Iggesund Paperboard Helps Farmers and Does Good

Posted inEditor's Picks
Thumbnail for Iggesund Paperboard Helps Farmers and Does Good
HOW Design Live

One paperboard company in the north of Sweden is more environmentally-friendly than most, and they’ve got a big goal—they’re trying to reduce fossil fuels. Set in the small town of Iggesund, Sweden, Iggesund Paperboard makes Invercote and Incada, two brands of paperboard known for durability and versatility. Recently, their mill based in England, the Workington Mill, won the Rushlight Bioenergy Award at the Rushlight Awards, an annual award to promote innovation and initiatives in clean technology across the globe.

This award’s not without reason: after implementing a new boiler, the mill has cut down 85% of its carbon dioxide emissions. They’re also working with local farmers in England and Scotland to locally source raw materials for the Workington Mill as well.

Iggesund's Workington Mill has just won a Rushlight Bioenergy Award.

More Farmers, Less Fossil Fuel

At the Workington Mill, their campaign to work with local farmers in Scotland and England is a way to harvest raw materials, and their goal is to continue reducing their use of fossil fuels.

“The whole mill was driven by natural gas, which is a fossil fuel,” said Staffan Sjöberg, a spokesperson for Iggesund. “In 2013, we built a biomass boiler so it could provide all the energy for the mill. One option was to try to encourage local farmers to start growing. We made a package where we offered them long contracts (up to 22 years) and an indexed price and services; we offered them planting services and took care of harvesting.”

“We have roughly 200 farmers signing up to this project; it helps them because it’s low labor intensity since we take care of the harvesting,” said Sjöberg.

Though farmers were initially skeptical, those that have chosen to start farming for the Workington Mill are helping the mill promote sustainable alternatives to plastic packaging and encouraging the use of paperboard and wood fibre, their invented bio-based product that “will soon be everywhere.”

“The energy crops the farmers grow for us is only used for fuel to the boiler, so we are driving the process with the energy crops they provide us,” he said. Because of their contribution, the biomass boiler has allowed Iggesund to reduce its carbon dioxide emissions by 190,000 tons a year, which is equivalent to the annual emissions of 65,000 cars.

Biomass is Best for Both

With the new generation of farmers flocking to urban areas, the older generation are keen to find low-cost opportunities in their locales. Iggesund had a target to get 25,000 tons a year of raw materials from farmers, which they are now exceeding. “It’s a question where it will end,” said Sjöberg.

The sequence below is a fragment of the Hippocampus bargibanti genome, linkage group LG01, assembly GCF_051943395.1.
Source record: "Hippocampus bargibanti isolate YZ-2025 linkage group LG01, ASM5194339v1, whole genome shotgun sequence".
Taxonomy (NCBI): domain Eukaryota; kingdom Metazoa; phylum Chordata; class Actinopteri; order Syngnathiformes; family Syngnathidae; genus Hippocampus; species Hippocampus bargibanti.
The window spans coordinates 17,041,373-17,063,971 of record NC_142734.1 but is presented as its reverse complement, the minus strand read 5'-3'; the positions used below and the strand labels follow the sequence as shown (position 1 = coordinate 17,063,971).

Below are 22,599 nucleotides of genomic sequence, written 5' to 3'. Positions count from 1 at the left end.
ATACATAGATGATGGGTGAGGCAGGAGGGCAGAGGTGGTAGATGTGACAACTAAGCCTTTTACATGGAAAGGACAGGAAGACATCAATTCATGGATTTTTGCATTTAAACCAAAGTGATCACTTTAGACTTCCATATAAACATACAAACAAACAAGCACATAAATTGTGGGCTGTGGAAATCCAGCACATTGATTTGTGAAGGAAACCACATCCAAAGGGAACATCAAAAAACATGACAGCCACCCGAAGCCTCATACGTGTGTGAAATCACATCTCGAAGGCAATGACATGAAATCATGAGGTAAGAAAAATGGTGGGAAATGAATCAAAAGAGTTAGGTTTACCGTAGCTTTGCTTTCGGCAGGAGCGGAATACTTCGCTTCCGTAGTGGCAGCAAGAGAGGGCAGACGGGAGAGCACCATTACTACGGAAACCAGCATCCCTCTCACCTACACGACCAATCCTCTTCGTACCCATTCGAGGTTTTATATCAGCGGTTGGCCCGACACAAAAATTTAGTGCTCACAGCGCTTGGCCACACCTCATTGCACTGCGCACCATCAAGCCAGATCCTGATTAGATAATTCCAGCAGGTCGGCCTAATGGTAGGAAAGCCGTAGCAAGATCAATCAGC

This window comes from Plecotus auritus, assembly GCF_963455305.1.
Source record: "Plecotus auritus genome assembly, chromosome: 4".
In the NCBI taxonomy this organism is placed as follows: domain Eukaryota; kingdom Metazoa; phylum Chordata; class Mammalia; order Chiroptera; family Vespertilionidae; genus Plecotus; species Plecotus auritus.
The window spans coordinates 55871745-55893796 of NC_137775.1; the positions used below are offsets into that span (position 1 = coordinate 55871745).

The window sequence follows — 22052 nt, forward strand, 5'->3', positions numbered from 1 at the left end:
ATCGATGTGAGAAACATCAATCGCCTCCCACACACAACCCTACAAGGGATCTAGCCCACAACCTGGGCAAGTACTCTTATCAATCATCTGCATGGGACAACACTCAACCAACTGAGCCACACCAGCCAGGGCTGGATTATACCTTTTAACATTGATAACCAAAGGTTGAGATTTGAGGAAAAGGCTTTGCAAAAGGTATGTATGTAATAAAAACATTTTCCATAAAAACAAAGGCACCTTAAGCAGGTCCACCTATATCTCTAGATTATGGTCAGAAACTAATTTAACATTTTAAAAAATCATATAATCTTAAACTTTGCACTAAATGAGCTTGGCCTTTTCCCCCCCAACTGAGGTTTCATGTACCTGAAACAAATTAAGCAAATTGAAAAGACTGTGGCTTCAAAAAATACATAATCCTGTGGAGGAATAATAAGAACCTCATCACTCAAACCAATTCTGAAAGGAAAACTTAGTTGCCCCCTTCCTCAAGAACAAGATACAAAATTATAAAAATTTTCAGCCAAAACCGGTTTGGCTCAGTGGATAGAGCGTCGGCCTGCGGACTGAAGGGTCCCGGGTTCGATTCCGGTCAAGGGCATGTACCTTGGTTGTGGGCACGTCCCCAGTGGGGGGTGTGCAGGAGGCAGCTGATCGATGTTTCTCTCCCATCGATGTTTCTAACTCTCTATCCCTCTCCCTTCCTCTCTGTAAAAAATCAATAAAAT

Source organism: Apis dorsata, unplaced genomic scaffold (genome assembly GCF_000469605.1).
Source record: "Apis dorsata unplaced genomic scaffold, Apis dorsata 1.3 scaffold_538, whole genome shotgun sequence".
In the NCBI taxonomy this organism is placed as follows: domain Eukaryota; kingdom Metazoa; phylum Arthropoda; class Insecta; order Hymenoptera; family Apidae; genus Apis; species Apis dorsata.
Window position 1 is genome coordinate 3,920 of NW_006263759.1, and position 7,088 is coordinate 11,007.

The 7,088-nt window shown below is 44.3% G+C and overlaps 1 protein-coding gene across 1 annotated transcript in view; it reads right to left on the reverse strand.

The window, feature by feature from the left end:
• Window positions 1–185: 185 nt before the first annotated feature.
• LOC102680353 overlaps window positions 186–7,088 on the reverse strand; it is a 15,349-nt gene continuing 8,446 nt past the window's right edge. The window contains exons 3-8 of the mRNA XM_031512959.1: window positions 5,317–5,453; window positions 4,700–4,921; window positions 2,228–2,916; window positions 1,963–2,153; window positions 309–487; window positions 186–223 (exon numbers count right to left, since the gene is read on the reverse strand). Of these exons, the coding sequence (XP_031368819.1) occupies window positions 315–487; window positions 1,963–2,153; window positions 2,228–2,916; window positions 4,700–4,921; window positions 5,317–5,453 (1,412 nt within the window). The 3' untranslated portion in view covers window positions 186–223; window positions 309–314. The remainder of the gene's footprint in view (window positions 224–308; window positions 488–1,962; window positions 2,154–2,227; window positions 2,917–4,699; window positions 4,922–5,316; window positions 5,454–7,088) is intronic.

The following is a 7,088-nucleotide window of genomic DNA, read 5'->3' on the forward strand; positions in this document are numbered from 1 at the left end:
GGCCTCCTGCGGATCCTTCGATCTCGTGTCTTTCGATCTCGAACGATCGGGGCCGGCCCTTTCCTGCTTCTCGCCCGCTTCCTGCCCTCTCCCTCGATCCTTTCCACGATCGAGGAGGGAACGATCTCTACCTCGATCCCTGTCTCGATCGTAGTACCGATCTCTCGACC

“This all came about because fossil fuels are going to be punished over time. We see that everywhere; everyone is trying to get away from using fossil materials—except Donald Trump,” said Sjöberg. “This was a way to become more environmentally sound, really.”

The way paper is produced can count for a lot. According to the International Energy Agency, the printing sector accounted for 5.6% of industrial energy consumption in 2014. Fossil fuels account for 42% of energy consumption the same year. Switching to lower-carbon fuel could have a huge impact on air pollution.

Iggesund's Workington Mill has just won a Rushlight Bioenergy Award.

Raw Materials at the Workington Mill

The Sitka Spruce serves as the raw material for the Workington Mill. These trees are commonly used for making paper, and the timber of the Sitka helps build boats, ships, and packing boxes and contributes to construction materials.

The benefit of the Sitka, says Sjöberg, is that it can grow on wetland even where no other resource can grow. “It’s a way of using marginal land to get something out of it,” he said, which in turn, helps farmers.

Local farmers also sell willow as biomass. “We supply them with planning materials,” said Sjöberg. “There are different kinds of variety of willow, and we are mixing different kinds of varieties of willows to keep up the biological diversity.”

“It’s less labor intensive than many other crops, that is what we hear from a lot of farmers,” said Sjöberg. “It is additional income, additional stream of income for the farm. We also learned this area Cumbria is often flooded. All debris that comes with flood is stopped by willow trees, which doesn’t get damaged. It helps with natural flood management.”

Win / Win

Ulf Löfgren, the Workington Mill’s director, says there are more positive effects than just the paper supply. “Cumbria and the parts of Scotland where we are active are dominated by agriculture,” he says. “Our interaction with farmers in working alongside them to grow energy crops, plus the fact that we meet with them at agricultural fairs, and they come to us on study visits, has meant that we now have a far better-defined identity in the region.”

Workington Mill

“Nearly 1.6 million pounds flows annually from our paperboard mill at Workington to the local farming community,” says Ulf Löfgren, Managing Director for the mill. In January 2019 the project was given the Rushlight Bioenergy Award.

“We can give ourselves a joint pat on the back for being a good example of the United Nation’s sustainable development goal 17, a partnership for achieving one of the other sustainable development goals. In this case,” he said, “we have a collaboration between a large process industry and over 100 farmers to jointly reduce fossil emissions.”